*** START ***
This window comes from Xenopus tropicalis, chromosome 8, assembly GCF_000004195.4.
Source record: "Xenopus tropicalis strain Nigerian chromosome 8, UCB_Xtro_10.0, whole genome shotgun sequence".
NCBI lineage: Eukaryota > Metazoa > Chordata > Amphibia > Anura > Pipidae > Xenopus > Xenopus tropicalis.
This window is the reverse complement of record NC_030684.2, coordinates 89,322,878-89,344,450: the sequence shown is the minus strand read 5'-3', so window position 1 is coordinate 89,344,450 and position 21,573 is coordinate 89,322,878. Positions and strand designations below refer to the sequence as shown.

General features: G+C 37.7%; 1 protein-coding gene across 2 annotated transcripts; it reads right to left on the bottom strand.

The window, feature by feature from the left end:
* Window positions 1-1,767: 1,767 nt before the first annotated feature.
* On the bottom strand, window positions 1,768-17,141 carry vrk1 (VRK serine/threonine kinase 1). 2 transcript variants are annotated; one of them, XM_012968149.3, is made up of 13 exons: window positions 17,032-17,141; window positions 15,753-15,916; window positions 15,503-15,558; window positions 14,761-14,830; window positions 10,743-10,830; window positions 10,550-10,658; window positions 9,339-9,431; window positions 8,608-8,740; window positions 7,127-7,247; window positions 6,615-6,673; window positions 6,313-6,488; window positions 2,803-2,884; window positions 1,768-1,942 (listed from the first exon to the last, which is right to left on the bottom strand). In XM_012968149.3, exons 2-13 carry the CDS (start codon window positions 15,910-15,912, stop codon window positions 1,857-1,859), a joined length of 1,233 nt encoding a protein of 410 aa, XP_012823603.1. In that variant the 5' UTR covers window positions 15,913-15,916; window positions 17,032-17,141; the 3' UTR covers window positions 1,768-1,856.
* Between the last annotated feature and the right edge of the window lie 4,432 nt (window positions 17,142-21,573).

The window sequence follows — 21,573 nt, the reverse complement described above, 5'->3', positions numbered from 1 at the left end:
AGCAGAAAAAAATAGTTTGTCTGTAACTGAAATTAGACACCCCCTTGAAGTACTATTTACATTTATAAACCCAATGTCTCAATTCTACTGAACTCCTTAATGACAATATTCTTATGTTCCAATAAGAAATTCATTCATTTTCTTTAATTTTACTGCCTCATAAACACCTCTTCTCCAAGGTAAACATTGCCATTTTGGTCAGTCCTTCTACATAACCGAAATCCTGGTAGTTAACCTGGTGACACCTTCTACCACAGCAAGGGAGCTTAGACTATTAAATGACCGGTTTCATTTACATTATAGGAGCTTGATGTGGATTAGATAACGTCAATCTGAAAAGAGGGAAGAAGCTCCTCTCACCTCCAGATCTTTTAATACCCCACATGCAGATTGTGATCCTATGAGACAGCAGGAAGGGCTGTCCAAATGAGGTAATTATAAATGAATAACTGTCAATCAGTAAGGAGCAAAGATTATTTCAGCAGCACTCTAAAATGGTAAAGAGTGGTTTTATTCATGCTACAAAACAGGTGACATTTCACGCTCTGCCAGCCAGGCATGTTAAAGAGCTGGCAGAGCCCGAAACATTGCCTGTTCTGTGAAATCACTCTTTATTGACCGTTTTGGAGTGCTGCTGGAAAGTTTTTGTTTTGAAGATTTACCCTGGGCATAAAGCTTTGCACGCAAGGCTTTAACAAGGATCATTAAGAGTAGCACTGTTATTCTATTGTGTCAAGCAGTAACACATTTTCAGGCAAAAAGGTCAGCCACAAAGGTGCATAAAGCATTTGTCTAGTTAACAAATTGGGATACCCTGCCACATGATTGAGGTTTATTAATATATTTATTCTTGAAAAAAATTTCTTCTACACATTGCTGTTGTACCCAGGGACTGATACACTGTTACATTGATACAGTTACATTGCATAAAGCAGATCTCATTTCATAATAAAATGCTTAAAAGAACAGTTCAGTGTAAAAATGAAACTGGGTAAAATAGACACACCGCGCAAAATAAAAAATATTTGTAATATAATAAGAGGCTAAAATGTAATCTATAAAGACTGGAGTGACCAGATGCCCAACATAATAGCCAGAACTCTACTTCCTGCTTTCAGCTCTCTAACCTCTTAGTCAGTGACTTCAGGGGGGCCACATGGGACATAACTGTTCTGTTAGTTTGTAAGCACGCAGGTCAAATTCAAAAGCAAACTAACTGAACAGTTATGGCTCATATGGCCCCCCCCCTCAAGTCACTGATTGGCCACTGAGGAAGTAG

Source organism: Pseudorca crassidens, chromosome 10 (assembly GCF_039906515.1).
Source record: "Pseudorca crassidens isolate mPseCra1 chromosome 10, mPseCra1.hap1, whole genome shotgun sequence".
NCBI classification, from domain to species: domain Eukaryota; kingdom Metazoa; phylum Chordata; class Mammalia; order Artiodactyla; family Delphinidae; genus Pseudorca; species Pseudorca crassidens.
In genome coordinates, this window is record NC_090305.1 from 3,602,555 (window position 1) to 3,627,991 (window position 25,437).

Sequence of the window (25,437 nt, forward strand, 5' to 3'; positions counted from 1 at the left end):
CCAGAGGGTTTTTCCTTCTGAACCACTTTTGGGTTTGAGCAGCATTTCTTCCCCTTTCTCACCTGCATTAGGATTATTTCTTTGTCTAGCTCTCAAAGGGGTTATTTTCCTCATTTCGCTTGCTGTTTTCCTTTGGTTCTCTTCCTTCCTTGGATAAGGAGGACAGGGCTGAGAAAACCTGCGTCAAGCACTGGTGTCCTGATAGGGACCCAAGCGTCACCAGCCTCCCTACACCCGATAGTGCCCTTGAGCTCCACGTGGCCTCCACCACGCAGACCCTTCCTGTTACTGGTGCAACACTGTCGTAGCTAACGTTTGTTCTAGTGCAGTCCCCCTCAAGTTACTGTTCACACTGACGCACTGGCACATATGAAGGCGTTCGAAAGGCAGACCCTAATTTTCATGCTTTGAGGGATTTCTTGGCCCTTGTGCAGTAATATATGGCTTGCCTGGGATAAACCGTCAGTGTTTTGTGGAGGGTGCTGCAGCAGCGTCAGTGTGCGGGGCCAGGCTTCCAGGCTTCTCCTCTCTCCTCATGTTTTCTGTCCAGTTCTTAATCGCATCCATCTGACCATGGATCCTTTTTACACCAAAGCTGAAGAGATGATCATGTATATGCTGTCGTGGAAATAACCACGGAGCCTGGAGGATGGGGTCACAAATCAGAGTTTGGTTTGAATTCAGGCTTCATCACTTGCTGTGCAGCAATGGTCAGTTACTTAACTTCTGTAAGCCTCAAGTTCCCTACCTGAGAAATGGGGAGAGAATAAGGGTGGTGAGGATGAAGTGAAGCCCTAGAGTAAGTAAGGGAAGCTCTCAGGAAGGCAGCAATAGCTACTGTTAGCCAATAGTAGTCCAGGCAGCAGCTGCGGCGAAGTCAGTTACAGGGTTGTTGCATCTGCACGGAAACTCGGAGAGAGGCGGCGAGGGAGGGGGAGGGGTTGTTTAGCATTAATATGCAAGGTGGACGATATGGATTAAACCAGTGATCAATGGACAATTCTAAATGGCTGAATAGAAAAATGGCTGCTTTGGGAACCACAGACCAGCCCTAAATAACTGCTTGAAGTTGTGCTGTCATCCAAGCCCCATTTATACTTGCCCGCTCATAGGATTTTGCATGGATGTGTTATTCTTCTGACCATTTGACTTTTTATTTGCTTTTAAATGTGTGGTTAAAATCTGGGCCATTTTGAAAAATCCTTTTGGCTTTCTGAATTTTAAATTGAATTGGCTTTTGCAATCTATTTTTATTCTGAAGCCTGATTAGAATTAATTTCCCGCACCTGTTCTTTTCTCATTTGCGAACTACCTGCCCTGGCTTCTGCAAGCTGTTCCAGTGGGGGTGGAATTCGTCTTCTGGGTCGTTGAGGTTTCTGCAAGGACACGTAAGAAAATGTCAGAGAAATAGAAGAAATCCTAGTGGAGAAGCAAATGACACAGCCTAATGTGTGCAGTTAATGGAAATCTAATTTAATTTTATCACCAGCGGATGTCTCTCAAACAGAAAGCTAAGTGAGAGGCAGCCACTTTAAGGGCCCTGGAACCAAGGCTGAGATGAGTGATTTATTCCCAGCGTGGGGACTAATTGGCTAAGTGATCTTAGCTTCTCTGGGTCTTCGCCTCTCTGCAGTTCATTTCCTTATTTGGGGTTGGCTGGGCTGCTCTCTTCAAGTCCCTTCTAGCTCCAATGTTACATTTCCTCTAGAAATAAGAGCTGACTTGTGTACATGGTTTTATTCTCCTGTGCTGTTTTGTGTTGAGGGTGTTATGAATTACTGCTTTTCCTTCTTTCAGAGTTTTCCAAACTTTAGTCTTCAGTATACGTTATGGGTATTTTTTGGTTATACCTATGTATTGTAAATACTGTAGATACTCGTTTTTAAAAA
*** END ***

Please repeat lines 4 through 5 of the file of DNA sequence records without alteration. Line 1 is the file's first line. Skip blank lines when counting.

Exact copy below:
This window is the reverse complement of record NC_030684.2, coordinates 89,322,878-89,344,450: the sequence shown is the minus strand read 5'-3', so window position 1 is coordinate 89,344,450 and position 21,573 is coordinate 89,322,878. Positions and strand designations below refer to the sequence as shown.

General features: G+C 37.7%; 1 protein-coding gene across 2 annotated transcripts; it reads right to left on the bottom strand.